# Control Limits are the Key to Control Charts

## Control Limits are Used to Determine if a Process is Stable

Control limits are the "key ingredient" that distinguish control charts from a simple line graph or run chart.
Control limits are calculated from your data. They are often confused with specification limits which are provided by your customer.

### Control Limits on a Control Chart

• Control limit calculations begin with the Center Line (the average or median of the data.)
• Next calculate sigma. The formula for sigma depends on the type of data.
• From the center line, lines are drawn at ± 1 sigma, ± 2 sigma and ± 3 sigma.

+ 3 sigma = Upper Control Limit (UCL)
- 3 sigma = Lower Control Limit (LCL)

### How are Control Limits Calculated?

The hard answer: The formula for sigma depends on the type of data you have. Is it continuous or discrete? What is the sample size? Is the sample size constant?

In short, each type of data has its own distinct formula for control limits and, therefore, is a different type of control chart. There are seven main types of control charts (c, p, u, np, individual moving range XmR, XbarR and XandS.) Plus there are many more variations for special circumstances. As you might guess, this can get ugly. Here are some examples.

p chart formula

Individual Moving Range chart formula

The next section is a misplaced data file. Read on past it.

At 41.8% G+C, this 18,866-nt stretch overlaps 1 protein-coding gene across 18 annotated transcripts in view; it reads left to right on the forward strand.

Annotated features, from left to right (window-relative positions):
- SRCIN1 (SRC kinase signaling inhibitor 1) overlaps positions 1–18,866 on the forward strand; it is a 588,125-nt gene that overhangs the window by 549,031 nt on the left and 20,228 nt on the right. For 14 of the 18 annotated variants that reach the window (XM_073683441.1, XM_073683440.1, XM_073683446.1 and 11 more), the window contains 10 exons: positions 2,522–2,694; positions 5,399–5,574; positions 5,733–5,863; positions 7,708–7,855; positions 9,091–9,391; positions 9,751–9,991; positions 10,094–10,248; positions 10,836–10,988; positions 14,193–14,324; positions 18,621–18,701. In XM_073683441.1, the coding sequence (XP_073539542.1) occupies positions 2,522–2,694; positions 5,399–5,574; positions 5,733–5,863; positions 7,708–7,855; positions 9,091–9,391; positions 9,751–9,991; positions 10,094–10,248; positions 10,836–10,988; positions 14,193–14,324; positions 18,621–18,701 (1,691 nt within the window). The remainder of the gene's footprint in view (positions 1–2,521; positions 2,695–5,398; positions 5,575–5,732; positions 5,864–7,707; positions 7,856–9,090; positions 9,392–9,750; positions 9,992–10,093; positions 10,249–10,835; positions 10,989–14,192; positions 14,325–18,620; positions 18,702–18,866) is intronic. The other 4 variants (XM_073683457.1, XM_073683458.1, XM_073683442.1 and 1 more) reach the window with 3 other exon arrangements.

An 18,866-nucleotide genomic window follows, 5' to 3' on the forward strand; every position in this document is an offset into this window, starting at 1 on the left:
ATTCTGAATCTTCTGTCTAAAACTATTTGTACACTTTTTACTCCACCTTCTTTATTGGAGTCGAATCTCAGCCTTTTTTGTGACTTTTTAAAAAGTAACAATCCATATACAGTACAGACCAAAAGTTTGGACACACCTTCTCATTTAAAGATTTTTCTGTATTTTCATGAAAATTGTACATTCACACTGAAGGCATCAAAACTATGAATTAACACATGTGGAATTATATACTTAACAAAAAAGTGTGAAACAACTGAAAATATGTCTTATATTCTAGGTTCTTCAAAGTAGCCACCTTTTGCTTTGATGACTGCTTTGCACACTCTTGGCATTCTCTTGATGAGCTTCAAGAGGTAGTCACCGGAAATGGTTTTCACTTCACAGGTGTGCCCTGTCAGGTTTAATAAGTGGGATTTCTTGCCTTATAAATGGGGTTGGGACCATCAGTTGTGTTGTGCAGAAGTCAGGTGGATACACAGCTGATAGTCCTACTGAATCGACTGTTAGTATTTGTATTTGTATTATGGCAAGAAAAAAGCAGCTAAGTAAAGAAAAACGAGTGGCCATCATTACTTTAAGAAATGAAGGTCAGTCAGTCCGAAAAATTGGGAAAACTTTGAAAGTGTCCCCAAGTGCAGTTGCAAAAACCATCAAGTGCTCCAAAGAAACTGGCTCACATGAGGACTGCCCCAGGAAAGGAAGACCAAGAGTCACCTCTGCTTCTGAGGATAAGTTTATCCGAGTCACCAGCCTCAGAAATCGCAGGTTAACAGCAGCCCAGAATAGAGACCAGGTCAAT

X bar R chart formula

### You Can Try and Calculate Control Limits Yourself, But ...

• It will suck up a bunch of your time.
• You'll probably make mistakes and aggravate customers.
• And you will find your homegrown template hard to maintain.

Based on calls to our tech support line, most people who try to perform manual calculations or build their own Excel formulas end up with incorrect results.

QI Macros is an easy to use add-in for Excel that installs a new tab on Excel's toolbar.

QI Macros calculations are tested and accurate and it will highlight unstable points and trends in red.

Even better, QI Macros control chart wizard contains code that will select the right chart and formulas for you!

### How Many Data Points are Used to Calculate Control Chart Limits?

Generally, you calculate control limits using your first 20 to 25 data points and then you use those limits to evaluate the rest of your data. If you have a process change, you should recalculate your control limits beginning with data after the process change occurred.

When you select data and then run a control chart using QI Macros, QI Macros will use ALL of the data points selected to calculate the center line (ie. average). If you have 14 points it will use 14 points, if you have 26 points it will use 26 points, etc.

The center line is then used to calculate the 1 and 2 sigma lines and the upper control limit and lower control limit.

To check which points are used to calculate your center line, simply move the chart to reveal the calculations behind it. Click on the first cell under the cell labeled "Average". You can determine the data range used by viewing the formula in Excel's formula bar.

In the following example, we clicked on cell H2 and noted that the average is calculated using cells B2 to B26 and C2 to C26.

### QI Macros Makes it Easy to Update Control Limit Calculations

Once you create a control chart using QI Macros, you can easily update the control limits using the QI Macros Chart Tools menu. To access the menu, you must be on a chart or on a chart embedded in a worksheet.

#### Here's what you can do with the click of a button:

There are also options to easily re-run stability analysis after changing data or control limit calculations.

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• Works right in Excel
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